General Equilibrium Theory is a macroeconomic theory that explains how supply and demand in an economy with many markets interact dynamically and eventually culminate in an equilibrium of prices. The theory assumes that there is a gap between actual prices and equilibrium prices.
The goal of the theory is to identify the precise set of circumstances under which the equilibrium price is likely to achieve stability.
- General Equilibrium Theory in macroeconomics shows how supply and demand in a multi-market economy interact and create an equilibrium of prices.
- French economist Léon Walras is credited with developing and expanding upon the general equilibrium theory in the late 19th century.
- Walras applied the theory to multi-market settings by introducing a third good into his model, which then allowed him to calculate price ratios.
- Walras' contributions to the theory helped economics evolve into a study that includes mathematical analysis at its core.
Léon Walras and General Equilibrium Theory
The theory is most closely associated with Léon Walras, who wrote "Elements of Pure Economics" in 1874. While the idea had been vaguely hinted at by earlier economists, he was the first one to articulate the idea thoroughly.
Walras started his explanation of General Equilibrium Theory by describing the simplest economy imaginable. In this economy, there were only two goods that could be exchanged, referred to as x and y. Everyone in the economy was presumed to be a buyer of one of these products and a seller of the other. Under this model, supply and demand would be interdependent, because the consumption of each of the goods would be dependent on the wages derived from selling each of the goods.
The price of each of the goods would be decided by a bidding process, which Walras referred to as "tâtonnement" (or "groping" in English). He described this in terms of an individual seller calling out the price of a good in the market and consumers responding by either buying or declining to pay. Through a trial and error process, the seller would adjust the price to suit demand—thus, establishing the equilibrium price. Walras believed that there would be no exchange of goods until the equilibrium price was reached, an assumption that has been criticized by others.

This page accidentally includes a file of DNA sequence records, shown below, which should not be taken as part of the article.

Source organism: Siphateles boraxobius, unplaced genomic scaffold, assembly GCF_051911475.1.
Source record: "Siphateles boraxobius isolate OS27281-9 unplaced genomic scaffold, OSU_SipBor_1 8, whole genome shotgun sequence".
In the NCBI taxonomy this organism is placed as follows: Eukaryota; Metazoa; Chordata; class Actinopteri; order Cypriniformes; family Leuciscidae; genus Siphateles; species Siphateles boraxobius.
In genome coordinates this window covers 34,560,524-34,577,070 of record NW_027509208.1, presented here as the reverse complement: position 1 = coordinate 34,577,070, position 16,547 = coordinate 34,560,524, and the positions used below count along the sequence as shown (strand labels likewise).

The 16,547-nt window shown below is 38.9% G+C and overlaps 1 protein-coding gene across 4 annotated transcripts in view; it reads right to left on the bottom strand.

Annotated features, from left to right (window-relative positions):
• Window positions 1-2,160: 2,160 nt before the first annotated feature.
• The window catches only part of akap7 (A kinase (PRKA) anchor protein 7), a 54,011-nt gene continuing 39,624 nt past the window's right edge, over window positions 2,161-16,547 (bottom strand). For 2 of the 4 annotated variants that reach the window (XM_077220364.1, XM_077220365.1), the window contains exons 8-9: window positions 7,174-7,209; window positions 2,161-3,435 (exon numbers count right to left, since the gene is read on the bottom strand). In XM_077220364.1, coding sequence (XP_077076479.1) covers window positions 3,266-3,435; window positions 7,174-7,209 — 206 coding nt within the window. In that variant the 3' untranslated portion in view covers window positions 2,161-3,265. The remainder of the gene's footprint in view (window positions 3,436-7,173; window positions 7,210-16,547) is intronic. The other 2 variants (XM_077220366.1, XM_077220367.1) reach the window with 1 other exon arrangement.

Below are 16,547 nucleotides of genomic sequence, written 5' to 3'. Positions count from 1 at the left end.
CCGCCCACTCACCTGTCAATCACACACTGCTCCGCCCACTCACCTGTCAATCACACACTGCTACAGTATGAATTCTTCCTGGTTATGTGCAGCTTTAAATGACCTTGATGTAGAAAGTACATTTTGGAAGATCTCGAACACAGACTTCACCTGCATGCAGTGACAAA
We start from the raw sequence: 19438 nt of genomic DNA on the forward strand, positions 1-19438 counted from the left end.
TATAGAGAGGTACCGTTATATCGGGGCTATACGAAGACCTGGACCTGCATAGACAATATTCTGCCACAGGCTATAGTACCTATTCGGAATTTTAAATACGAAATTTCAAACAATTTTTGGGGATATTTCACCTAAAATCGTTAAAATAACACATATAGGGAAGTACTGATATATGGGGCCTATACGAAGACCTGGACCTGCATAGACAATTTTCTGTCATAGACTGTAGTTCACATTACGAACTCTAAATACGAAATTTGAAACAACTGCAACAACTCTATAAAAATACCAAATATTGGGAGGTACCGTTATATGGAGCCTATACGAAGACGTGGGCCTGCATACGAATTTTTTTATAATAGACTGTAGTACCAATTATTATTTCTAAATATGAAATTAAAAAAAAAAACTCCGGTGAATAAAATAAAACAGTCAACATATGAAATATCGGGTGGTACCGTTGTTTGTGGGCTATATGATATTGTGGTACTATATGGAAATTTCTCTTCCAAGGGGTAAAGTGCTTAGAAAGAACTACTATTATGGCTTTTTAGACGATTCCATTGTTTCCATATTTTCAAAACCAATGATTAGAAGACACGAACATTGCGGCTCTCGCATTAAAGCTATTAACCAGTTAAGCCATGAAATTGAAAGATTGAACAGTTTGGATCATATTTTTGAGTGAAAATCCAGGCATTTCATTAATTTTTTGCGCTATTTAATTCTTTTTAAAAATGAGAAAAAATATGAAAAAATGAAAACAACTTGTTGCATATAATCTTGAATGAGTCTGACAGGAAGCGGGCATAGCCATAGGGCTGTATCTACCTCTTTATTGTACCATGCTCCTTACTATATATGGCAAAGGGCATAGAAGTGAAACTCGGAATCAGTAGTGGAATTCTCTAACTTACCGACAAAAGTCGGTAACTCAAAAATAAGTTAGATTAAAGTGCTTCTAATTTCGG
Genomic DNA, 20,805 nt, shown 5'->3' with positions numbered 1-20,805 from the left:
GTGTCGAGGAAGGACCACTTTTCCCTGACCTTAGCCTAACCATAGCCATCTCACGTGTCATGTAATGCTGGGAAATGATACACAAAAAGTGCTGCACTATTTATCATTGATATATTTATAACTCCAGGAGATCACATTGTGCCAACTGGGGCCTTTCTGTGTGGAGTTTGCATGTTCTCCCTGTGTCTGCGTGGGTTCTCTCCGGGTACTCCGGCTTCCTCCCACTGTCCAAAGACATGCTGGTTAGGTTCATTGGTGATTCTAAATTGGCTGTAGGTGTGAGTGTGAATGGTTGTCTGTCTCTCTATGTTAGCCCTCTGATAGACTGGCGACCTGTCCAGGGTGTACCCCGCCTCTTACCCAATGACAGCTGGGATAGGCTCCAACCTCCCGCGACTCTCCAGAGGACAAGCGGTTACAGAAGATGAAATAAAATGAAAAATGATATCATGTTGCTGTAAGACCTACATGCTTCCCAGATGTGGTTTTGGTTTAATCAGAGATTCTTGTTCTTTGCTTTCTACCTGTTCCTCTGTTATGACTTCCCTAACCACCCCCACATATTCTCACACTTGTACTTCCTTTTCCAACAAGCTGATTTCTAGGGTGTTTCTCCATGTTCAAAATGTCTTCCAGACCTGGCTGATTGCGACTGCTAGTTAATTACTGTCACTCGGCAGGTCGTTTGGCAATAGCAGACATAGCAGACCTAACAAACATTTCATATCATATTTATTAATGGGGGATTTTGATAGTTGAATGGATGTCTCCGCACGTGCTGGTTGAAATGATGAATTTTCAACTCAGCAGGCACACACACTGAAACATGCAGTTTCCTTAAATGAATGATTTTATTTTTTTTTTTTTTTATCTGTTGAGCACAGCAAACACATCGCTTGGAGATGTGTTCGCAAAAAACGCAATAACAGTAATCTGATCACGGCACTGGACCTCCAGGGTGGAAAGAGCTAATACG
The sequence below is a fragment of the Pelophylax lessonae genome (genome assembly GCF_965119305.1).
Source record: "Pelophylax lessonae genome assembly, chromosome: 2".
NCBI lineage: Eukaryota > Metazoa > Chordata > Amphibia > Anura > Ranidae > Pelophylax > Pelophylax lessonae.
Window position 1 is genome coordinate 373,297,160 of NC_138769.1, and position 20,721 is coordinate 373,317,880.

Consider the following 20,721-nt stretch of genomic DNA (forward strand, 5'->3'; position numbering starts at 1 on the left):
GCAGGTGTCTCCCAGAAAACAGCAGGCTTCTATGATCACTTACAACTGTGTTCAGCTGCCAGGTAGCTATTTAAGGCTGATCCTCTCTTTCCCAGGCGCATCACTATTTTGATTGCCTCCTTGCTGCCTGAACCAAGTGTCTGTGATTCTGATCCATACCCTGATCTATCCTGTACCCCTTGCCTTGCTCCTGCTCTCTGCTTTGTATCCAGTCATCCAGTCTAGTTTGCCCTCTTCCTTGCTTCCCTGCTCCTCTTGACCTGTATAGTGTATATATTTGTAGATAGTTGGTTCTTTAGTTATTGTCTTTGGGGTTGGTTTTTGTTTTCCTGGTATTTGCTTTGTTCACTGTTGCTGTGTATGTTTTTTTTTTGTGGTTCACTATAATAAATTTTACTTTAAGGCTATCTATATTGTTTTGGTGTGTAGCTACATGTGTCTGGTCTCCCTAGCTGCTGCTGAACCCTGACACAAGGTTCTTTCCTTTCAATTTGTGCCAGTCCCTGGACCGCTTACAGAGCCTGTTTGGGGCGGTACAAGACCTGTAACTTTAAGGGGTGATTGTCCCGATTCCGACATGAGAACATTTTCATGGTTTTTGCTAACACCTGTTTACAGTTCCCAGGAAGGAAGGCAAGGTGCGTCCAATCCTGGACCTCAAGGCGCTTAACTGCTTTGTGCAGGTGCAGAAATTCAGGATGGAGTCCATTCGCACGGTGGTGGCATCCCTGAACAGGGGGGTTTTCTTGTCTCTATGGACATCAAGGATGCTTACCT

When describing equilibrium on a grander scale, Walras applied this principle to multi-market settings, which are much more intricate. He introduced a third good to his model, referred to as z. From this, three price ratios could be determined, one of which would be redundant as it would not give any information that could not be identified from the others. This redundant good could be identified as the standard by which all other price ratios could be expressed. The standard would provide a guide to currency rates.
The Bottom Line
Theoretically, Walras's theory had transformational effects. Economics, formerly a literary and philosophical discipline, was now viewed as a determinist science. His insistence that economics could be reduced to disciplined mathematical analysis persists today.
In more recent terms, it can also be said that Walras' equilibrium theory has long-lasting effects. It blurs the lines between microeconomics and macroeconomics, as the economics that relates to individual households and companies cannot be viewed as existing separately from the macroeconomy.